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A Bayonet is all PO2 James Leith needed to dismantle bombs in Afghanistan

Governor General Michaelle Jean awards the Star of Courage to Petty Officer 2nd Class James Leith of Shearwater, N.S., during a ceremony at Rideau Hall in Ottawa on Friday, June 19, 2009. Leith risked his life dismantling an improvised explosive device (IED) in Afghanistan.
On Sept. 28, 2006, using only his bayonet, Petty Officer 2nd Class James Leith dismantled a bomb in Afghanistan.

“A good dose of fear keeps you sharp,” the navy explosives expert said in an interview with Darlene Blakely of Lookout, the Canadian Forces Base Esquimalt newspaper, after the announcement that his actions had earned the Star of Courage.

On his first mission to Afghanistan, serving alongside 2 Combat Engineer Regiment, Leith was on his regular morning duty clearing supply routes west of Kandahar City, driving a Bison armoured vehicle packed with the tools of his trade­, including robots and X-ray equipment.

The Bison hit an improvised explosive device (IED) and was propelled more than nine metres through the air.

A U.S. bomb removal crew was working nearby, and helicopters were circling overhead. Within minutes, U.S. medics came to the Canadians’ aid.

Corporal Jim Lightle, who had a compound leg fracture, was loaded into a helicopter for the 19-minute flight to the battlefield operating theatre.

Leith began a post-blast investigation.

“I discovered an area of disturbed ground and I started to investigate it, I started to excavate a little bit. I knew right away…it appeared to be a large explosive,” he said in an interview with Allan Woods of the Toronto Star.

He had found two anti-tank mines and more than 40 kilograms of explosives linked to a napalm mixture about half a metre away, with a pressure-sensitive plate meant to trigger an explosion.

All Leith’s gear, including equipment for remote detonation, had been destroyed in the blast.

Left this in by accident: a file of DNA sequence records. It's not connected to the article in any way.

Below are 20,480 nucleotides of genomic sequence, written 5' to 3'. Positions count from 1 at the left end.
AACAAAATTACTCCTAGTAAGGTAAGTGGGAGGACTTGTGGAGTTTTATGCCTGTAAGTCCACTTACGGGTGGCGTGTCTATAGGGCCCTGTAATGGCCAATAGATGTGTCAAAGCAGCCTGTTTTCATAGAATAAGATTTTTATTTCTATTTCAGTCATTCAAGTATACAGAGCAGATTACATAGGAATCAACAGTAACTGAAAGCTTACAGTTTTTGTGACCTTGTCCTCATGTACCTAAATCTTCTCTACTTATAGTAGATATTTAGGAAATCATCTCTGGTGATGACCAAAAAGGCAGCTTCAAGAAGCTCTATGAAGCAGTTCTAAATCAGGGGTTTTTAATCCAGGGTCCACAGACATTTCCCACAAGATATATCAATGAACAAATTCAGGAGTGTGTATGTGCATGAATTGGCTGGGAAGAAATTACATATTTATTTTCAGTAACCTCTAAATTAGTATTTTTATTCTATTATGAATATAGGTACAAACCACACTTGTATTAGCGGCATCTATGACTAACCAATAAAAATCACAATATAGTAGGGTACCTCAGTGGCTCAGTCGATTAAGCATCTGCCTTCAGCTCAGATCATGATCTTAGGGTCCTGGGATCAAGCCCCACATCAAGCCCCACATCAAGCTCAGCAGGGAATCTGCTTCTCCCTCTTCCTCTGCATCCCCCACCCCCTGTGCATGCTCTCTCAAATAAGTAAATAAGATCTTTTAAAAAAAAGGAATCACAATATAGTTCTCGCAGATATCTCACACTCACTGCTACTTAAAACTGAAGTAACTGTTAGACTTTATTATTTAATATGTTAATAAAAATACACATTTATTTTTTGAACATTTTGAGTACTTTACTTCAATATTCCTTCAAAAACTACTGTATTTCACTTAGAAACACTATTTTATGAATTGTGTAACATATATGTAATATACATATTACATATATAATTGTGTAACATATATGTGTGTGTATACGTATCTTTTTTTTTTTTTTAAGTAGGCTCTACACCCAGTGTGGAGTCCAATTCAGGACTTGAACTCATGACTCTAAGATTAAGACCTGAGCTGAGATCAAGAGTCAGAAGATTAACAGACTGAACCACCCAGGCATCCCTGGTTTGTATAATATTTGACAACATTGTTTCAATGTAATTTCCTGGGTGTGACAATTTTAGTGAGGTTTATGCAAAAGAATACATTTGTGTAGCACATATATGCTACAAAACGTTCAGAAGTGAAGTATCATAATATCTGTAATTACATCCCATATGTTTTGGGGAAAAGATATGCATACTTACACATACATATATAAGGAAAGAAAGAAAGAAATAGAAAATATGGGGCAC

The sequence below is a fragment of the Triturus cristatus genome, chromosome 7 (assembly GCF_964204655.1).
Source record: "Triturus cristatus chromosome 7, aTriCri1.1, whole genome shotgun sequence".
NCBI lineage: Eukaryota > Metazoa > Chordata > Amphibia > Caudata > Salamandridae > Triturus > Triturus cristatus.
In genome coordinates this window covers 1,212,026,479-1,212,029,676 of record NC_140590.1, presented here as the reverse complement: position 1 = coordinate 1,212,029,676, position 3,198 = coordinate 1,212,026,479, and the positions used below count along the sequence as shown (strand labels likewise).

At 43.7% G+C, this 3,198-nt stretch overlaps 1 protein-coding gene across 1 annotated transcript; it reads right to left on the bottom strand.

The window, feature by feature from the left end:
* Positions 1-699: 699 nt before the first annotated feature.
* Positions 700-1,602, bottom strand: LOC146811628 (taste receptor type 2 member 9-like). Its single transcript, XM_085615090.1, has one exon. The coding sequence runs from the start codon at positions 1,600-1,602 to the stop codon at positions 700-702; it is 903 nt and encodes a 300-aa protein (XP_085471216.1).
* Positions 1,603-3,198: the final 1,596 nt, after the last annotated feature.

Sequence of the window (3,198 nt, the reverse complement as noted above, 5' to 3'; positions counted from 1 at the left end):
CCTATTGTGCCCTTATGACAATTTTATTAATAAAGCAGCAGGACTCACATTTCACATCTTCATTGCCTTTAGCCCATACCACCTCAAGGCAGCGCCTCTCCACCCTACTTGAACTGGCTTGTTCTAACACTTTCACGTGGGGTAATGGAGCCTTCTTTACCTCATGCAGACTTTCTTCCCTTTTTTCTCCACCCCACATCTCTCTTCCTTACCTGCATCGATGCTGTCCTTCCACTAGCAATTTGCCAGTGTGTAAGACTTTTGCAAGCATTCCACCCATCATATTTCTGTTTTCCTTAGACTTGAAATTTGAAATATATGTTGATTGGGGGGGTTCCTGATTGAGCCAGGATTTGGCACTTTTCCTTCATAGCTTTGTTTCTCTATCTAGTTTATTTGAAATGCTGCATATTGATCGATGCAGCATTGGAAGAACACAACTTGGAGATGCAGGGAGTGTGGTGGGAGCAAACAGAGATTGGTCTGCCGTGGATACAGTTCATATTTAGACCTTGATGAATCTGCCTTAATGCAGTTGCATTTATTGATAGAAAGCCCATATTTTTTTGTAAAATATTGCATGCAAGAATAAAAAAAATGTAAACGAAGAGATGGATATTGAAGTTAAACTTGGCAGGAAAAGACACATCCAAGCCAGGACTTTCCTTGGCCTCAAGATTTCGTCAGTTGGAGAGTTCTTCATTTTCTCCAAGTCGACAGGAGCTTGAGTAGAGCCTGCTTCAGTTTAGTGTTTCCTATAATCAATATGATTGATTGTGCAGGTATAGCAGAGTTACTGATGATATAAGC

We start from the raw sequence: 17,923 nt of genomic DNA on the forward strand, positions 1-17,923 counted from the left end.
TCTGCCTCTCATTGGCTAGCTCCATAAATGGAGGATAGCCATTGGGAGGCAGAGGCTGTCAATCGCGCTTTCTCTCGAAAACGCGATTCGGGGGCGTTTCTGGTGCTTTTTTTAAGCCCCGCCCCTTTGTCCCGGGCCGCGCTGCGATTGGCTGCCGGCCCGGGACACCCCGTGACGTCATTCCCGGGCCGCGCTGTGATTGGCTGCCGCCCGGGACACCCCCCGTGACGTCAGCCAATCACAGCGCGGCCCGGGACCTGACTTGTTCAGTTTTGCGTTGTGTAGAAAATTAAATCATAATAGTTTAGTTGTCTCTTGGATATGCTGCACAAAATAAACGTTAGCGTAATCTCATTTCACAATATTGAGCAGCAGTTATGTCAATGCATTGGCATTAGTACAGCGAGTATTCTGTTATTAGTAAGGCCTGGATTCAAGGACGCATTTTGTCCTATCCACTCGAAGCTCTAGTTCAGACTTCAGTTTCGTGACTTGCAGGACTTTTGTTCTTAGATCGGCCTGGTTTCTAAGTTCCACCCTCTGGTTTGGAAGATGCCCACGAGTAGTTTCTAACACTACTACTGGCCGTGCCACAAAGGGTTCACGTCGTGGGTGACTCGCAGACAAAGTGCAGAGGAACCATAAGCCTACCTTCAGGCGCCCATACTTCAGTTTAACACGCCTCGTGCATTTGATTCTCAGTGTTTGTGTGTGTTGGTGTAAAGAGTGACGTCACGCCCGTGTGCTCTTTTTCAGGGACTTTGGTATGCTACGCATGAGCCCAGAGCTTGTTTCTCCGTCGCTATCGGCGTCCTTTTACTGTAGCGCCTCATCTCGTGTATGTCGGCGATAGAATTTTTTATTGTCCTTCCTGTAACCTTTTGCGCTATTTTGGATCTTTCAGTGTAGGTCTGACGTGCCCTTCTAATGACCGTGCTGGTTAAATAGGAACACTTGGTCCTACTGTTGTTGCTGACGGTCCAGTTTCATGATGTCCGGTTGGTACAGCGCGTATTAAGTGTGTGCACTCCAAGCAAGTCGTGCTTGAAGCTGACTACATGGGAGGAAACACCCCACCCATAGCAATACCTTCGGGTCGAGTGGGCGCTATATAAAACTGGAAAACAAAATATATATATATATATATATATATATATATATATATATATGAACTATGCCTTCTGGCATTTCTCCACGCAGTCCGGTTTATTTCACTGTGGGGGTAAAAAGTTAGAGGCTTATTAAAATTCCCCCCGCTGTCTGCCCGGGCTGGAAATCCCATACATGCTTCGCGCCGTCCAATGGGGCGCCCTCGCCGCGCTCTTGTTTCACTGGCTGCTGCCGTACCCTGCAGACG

“I really had nothing left except your old standards: my wits, skills and my good old trusty bayonet that the engineers had given me,” he told Woods. “I was kind of laughing. I was like, ‘If this goes up … I won’t feel anything it’ll be so quick.’”

He crawled toward the bomb and using only his bayonet and his skills as a navy clearance diver, he dismantled the device in about an hour.

He crawled toward the IED. Still, the only equipment he had was his bayonet.

He was a bit surprised by the recognition of his action, after all, IEDs were a staple of the Afghanistan experience.

“It’s just part of the job,” he said to the Star.

As a clearance diver, Leith was trained in the use and disposal of explosives both underwater and on land.

Such divers were first used during the Second World War to clear harbours of mines and obstructions, such as sunken ships and boats, with underwater explosives.

Today, the Canadian Armed Forces has about 120 clearance divers and 30 clearance diving officers. One of their subspecialities is IED disposal, which explains how a navy diver found himself dismantling a bomb in Afghanistan.

Leith came across another IED, too.

Worried the enemy would return, he decided to disarm it. His colleagues formed a protective barrier around him, about 100-metres distant.

“These IEDs are technically not very sophisticated,” he said in the Lookout interview, and taking it apart would provide intelligence on the maker’s method.

He crawled toward the IED. Still, the only equipment he had was his bayonet.

“I was just doing my job,” he said again of the feat. “That’s what I’m supposed to be doing over here.”


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